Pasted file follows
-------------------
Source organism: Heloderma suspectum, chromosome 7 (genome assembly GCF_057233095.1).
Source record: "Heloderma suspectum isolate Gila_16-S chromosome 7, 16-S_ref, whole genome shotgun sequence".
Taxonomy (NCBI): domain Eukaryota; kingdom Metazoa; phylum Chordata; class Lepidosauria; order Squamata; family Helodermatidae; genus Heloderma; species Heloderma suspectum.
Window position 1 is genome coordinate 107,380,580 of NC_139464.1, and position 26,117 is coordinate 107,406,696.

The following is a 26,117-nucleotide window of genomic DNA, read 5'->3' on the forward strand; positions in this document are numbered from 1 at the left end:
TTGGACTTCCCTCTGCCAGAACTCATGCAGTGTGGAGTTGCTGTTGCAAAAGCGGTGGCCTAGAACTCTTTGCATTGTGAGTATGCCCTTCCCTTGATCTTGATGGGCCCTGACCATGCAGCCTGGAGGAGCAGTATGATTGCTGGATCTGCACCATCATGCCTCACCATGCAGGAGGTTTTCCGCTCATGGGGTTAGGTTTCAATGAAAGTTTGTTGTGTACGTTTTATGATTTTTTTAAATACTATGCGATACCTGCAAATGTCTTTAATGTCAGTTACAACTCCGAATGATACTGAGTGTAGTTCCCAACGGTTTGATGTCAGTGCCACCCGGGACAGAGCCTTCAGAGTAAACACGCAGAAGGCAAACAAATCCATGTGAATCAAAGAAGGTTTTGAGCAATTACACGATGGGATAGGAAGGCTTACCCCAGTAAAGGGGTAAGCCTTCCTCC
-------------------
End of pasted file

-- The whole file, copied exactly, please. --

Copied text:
Source organism: Heloderma suspectum, chromosome 7 (genome assembly GCF_057233095.1).
Source record: "Heloderma suspectum isolate Gila_16-S chromosome 7, 16-S_ref, whole genome shotgun sequence".
Taxonomy (NCBI): domain Eukaryota; kingdom Metazoa; phylum Chordata; class Lepidosauria; order Squamata; family Helodermatidae; genus Heloderma; species Heloderma suspectum.
Window position 1 is genome coordinate 107,380,580 of NC_139464.1, and position 26,117 is coordinate 107,406,696.

The following is a 26,117-nucleotide window of genomic DNA, read 5'->3' on the forward strand; positions in this document are numbered from 1 at the left end:
TTGGACTTCCCTCTGCCAGAACTCATGCAGTGTGGAGTTGCTGTTGCAAAAGCGGTGGCCTAGAACTCTTTGCATTGTGAGTATGCCCTTCCCTTGATCTTGATGGGCCCTGACCATGCAGCCTGGAGGAGCAGTATGATTGCTGGATCTGCACCATCATGCCTCACCATGCAGGAGGTTTTCCGCTCATGGGGTTAGGTTTCAATGAAAGTTTGTTGTGTACGTTTTATGATTTTTTTAAATACTATGCGATACCTGCAAATGTCTTTAATGTCAGTTACAACTCCGAATGATACTGAGTGTAGTTCCCAACGGTTTGATGTCAGTGCCACCCGGGACAGAGCCTTCAGAGTAAACACGCAGAAGGCAAACAAATCCATGTGAATCAAAGAAGGTTTTGAGCAATTACACGATGGGATAGGAAGGCTTACCCCAGTAAAGGGGTAAGCCTTCCTCC